The Czech government on Wednesday approved new austerity measures that
should keep the deficit of the state budget below 3 percent of the
country’s GDP. As of next year, the VAT rates will increase by one
percent to 21 and 15 percent, respectively while income tax will rise from
15 to 20 percent. For three years, those with monthly salaries over 100,000
crowns will pay a 7-percent “solidarity tax”. The government has also
removed a ceiling for health insurance payments while pensions will grow in
a slower pace.
In 2013, the government aims at a deficit of 2.9 percent of GDP while in the following year, the deficit should drop to 1.9 percent of the gross domestic product. The new austerity measures were approved by coalition leaders on Wednesday in a deal to ensure the continuation of the government.
The government on Wednesday also passed draft legislation introducing a
so-called constructive vote of no-confidence. If approved by Parliament,
the bill will impose stricter rules for ousting the cabinet in a
parliamentary vote of no-confidence in that the opposition would have to
announce the name of the next prime minister, and would have to gain the
signatures of at least 50 deputies in support of the motion. In case the
vote fails, a new attempt could only be staged in eight months’ time, or
with the support of at least 80 MPs.
The bill has been criticized by the opposition; Social Democrat leader Bohuslav Sobotka dismissed the legislation as pointless and tailored to the needs of the current government.
The Czech Winemakers’ Union on Wednesday criticized planned wine tax. The government approved the new tax of 10 crowns per one litre of still wine as part of a new set of austerity measures; Finance Minister Miroslav Kalousek said it should fetch some 1.3 billion crowns into the state budget while small wine producers should be exempt from the new tax. However, winemakers say it will only help imported wines, and put more pressure on their industry; they have started a petition in support of keeping wine tax-free.
The police have arrested five people in an ongoing investigation of the
ProMoPro case in which at least 135 million was embezzled during the
country’s EU president in 2009, the news website E15 reported on
Wednesday citing confidential sources. Among those arrested is Jaroslav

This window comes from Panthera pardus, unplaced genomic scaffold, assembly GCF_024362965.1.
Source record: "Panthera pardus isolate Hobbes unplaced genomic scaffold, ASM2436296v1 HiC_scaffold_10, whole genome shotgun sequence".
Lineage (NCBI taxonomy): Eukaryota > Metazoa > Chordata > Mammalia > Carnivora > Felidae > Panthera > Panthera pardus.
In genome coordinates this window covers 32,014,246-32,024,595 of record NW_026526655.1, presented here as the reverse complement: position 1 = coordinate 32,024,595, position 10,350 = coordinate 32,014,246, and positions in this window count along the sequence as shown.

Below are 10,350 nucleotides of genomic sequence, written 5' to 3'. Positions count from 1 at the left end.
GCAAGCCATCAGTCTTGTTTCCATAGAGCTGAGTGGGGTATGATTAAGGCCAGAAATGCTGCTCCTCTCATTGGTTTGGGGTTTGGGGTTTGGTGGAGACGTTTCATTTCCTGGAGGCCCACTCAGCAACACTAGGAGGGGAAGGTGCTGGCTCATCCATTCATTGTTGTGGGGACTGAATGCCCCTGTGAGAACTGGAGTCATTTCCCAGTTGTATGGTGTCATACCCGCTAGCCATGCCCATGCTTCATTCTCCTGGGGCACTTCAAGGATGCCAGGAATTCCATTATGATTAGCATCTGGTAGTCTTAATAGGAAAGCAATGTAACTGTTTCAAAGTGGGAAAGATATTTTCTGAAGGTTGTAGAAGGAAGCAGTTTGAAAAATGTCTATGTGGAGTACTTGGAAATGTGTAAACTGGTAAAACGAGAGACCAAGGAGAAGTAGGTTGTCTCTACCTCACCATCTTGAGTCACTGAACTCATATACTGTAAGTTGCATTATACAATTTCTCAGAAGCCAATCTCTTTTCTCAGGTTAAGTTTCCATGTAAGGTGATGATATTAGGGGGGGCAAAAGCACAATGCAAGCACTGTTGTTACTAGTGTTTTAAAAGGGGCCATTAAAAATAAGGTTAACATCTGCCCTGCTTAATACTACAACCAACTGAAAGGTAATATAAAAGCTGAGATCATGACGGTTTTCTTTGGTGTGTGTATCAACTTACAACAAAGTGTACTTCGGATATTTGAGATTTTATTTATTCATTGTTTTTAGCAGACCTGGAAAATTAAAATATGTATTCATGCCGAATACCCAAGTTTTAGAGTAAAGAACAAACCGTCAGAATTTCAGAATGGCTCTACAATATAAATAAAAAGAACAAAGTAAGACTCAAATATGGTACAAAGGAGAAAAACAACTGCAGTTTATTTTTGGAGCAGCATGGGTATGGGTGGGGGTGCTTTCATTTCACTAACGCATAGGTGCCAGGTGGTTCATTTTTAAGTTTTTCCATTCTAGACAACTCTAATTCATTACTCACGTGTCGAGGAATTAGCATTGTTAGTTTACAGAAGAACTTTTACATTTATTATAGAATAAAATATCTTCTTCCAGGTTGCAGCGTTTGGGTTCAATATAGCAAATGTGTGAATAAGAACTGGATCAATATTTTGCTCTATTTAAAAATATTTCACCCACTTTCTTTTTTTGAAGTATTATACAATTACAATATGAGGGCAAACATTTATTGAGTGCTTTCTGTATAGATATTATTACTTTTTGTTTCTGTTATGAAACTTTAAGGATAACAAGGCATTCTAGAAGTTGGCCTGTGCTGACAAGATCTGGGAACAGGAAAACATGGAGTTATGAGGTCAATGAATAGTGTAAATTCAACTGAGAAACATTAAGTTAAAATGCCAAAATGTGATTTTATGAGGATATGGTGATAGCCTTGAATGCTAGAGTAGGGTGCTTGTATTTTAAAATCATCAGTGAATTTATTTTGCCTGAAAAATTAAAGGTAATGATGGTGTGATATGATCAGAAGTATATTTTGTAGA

Veselý, the owner of the ProMoPro which provided audiovisual and
interpreting services to the Czech government, as well as several of the
firm’s subcontractors; they face charges of embezzlement and money
laundering along with four other people who have not been taken into
The case might have political implications as the ProMoPro deal was overseen by then EU affairs minister, and the current Defence Minister Alexandr Vondra, of the Civic Democrats, who in the passed faced pressure to resign over the scandal.
Czech ombudsman Pavel Varvařovský on Wednesday recommended lawmakers to implement changes in several laws relating to the unemployed, foreigners as well as public employees. Mr Varvařovský said that MPs should remove a measure requiring some unemployed to regularly report to post offices. The measure, which was introduced earlier this year in an attempt to crack down on illegal employment, contradicts human dignity, according to the ombudsman. Mr Varvařovský also criticized what he called fast-track extraditions of foreigners at Prague’s Ruzyně Airport, as well as the lack of legislation governing public employees’ labour contracts.
The Czech Pirate Party and the NGO Iuridicum Remedium on Wednesday voiced objections against a bill requiring phone operators and internet providers to store personal data from electronic and mobile communication. The Czech Interior Ministry, which drafted the bill, hopes it would help fight organized crime.However, the activists said it would instead introduce a principle of guilty until proven innocent into Czech law. The country’s Constitutional Court last year struck down a similar measure arguing that personal data retention was unconstitutional.
Around one third of Czechs do not want gays, foreigners and people of different skin colour as neighbours, suggests a new poll by the STEM agency released on Wednesday. The results also show that some 86 percent of Czechs would not like to live next door to drug addicts while 78 percent of those polled would not want alcoholics as their neighbours. Also, around 12 percent of Czechs do not want to live next to rich people.
Former prime minister Jan Fischer and economist Jan Švejnar remain favourites in direct presidential elections, according to a new poll by the Factum Invenio agency released on Wednesday. If the elections were held in late March or early April, Jan Fischer would receive 23.3 percent of the vote, while Jan Švejnar would get 17.2 percent. Another former prime minister Miloš Zeman would come in third with 10 percent, while Foreign Minister Karel Schwarzenberg would finish fourth with 8.3 percent of the vote. Direct presidential election will be for the first time held next year to elect the successor of Václav Klaus.
Around 30 writers, publishers and students paid homage to the late writer Josef Škvorecký at the Josef Škvorecký Secondary School in Prague on Wednesday. The school hosts a non-stop reading of books published in Mr Škovercký’s exile publishing house, 68 Publishers. Josef Škvorecký left Czechoslovakia in 1969 and settled in Toronto where he published books by Czech authors banned by the communist regime. He died in January at the age of 87.
Czech Fed Cup team captain Petr Pála on Wednesday announced the nominations for the semifinals of the women’s team event in which the Czech Republic will play Italy. Pert Pála selected Petra Kvitová and Lucie Šafářová for the singles while Lucie Hradecká and Andrea Hlaváčková will play the doubles. The semifinals are scheduled for April 21 and 22 in Ostrava.
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